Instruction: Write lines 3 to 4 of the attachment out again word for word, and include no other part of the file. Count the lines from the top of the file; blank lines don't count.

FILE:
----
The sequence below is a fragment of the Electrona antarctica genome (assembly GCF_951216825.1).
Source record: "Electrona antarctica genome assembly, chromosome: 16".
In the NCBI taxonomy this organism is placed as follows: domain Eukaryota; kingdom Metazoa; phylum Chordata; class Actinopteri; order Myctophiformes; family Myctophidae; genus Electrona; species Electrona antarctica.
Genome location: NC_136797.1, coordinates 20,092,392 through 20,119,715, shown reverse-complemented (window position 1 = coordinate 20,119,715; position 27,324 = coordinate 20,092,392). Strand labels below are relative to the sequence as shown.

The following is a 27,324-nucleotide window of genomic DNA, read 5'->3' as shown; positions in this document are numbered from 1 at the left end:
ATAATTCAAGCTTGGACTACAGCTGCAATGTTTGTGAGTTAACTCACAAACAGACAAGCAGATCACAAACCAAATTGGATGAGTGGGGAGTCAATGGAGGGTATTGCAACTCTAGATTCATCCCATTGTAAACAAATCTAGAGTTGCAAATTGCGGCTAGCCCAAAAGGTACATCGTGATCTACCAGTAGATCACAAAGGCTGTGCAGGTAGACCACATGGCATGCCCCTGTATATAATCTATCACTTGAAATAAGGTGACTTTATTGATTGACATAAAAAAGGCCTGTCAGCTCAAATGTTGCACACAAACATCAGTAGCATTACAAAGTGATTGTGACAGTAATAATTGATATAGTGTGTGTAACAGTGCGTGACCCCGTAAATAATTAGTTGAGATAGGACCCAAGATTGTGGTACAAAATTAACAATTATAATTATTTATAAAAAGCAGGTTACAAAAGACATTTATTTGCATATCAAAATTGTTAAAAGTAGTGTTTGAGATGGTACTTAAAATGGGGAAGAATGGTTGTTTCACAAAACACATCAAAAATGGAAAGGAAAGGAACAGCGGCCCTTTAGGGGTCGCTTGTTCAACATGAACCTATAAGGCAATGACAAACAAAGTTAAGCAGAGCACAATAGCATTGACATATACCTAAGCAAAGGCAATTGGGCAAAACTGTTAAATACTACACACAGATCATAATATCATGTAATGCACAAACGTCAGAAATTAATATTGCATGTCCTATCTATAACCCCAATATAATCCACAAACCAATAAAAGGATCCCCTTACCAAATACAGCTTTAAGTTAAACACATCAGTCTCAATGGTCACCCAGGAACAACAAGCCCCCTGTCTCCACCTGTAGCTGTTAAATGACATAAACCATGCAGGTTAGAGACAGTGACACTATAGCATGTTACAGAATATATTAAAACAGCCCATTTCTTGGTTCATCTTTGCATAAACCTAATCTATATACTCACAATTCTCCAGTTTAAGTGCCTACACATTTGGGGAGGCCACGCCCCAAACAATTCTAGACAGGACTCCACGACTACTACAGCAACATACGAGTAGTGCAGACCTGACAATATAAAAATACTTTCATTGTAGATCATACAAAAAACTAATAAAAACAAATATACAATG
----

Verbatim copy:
In the NCBI taxonomy this organism is placed as follows: domain Eukaryota; kingdom Metazoa; phylum Chordata; class Actinopteri; order Myctophiformes; family Myctophidae; genus Electrona; species Electrona antarctica.
Genome location: NC_136797.1, coordinates 20,092,392 through 20,119,715, shown reverse-complemented (window position 1 = coordinate 20,119,715; position 27,324 = coordinate 20,092,392). Strand labels below are relative to the sequence as shown.